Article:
Make Your Own Way

How did you find your way into your field?

Not necessarily a plan.  Be ready to take an opportunity when it comes.  I am a sole practitioner with a law practice in a small town.  This was not what I saw in my future when I was graduating from Stanford or from law school.  I had summer jobs at large firms in different big cities, and went to a large firm in San Francisco after graduating.  After three years I left and went to a small firm (for personal reasons–I got married).  I had a mentor who helped me develop my own practice within that small firm, and things happened, he retired, there I was on my own.  It was a bit scary to be on my own–no one was paying me to practice and no one was there to handle all the other things –hiring an assistant, signing a lease, receivables, payables, too many things to list that had nothing to do with practicing law.

Being on my own gives me a lot of flexibility that I love.  It also means I need to be in contact.  I don’t have anyone to handle my clients if I am gone for too long.  On vacation or just on days I’m off, I can be in contact with computer, phone, etc. and I need to be–or at least I still perceive that I need to be most of the time.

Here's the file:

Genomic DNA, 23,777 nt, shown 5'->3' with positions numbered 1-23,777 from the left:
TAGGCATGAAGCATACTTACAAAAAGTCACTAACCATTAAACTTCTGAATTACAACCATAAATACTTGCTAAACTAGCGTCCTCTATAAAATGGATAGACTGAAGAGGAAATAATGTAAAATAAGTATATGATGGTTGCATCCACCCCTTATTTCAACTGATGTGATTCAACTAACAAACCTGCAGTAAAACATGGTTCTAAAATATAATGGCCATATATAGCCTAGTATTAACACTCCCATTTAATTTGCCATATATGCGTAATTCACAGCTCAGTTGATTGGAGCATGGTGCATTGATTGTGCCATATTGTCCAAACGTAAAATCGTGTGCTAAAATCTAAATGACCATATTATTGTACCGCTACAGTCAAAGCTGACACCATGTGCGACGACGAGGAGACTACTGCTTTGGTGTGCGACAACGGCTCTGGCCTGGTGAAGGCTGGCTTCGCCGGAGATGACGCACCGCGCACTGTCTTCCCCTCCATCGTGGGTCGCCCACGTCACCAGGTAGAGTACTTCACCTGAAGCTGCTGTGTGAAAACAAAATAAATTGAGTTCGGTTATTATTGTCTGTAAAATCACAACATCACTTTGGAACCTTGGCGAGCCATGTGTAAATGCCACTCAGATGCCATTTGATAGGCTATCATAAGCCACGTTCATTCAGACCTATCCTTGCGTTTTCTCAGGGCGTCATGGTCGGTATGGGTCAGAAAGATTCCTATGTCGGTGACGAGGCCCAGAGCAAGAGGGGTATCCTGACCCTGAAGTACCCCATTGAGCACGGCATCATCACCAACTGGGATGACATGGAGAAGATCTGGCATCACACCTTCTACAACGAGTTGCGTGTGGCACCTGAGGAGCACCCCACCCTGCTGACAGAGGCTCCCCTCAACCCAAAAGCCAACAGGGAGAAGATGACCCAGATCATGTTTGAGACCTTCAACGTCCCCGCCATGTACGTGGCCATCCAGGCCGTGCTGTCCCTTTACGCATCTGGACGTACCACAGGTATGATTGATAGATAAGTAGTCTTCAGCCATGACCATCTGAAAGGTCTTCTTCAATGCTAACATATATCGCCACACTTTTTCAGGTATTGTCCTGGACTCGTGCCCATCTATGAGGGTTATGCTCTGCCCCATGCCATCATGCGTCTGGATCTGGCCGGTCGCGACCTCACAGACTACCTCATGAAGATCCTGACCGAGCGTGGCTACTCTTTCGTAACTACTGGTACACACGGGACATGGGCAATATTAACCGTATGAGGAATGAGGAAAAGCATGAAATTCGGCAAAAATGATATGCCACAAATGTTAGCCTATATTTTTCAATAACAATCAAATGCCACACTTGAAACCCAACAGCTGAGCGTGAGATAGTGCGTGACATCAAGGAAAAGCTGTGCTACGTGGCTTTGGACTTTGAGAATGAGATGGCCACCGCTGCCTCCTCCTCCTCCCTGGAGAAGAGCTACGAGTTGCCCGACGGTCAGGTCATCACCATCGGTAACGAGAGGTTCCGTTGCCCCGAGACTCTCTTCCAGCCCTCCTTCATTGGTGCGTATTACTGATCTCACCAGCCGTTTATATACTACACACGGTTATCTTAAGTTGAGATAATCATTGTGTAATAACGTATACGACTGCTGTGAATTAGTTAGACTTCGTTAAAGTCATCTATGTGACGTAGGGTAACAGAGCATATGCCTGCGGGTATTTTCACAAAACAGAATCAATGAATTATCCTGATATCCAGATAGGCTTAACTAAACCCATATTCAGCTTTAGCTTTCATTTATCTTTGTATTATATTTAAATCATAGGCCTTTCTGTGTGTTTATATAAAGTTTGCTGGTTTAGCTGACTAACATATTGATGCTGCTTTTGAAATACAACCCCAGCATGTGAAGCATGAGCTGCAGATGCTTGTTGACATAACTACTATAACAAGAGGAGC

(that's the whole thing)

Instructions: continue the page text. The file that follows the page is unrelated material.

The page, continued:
I like what I do.  I work part time now.  I have had time for my family and activities I love–still never enough time for everything. It is often hard, I am busy.

Any words of wisdom to share? 

Though I feel I am from a different era, and looking to retire in a few years, here are a couple more thoughts that are timeless:  

There’s a good chance you won’t get something if you don’t ask.  Ask for what you want, and make your own way.  You might get a lot of “no’s” but you will get the one or two yesses that you want and that make the difference.  

I see how things are different with my son who graduated from college a couple years ago and is working.  He moved to second job after six months, was there three months and made a decision that it wasn’t working out.  I remember thinking I had to be in my first job three years before leaving.  I knew I had a lot to learn.  It made sense when I moved on to be able to say I worked for three years at this large firm.  It gave me credibility.  I tell my son this–not sure how much he listens!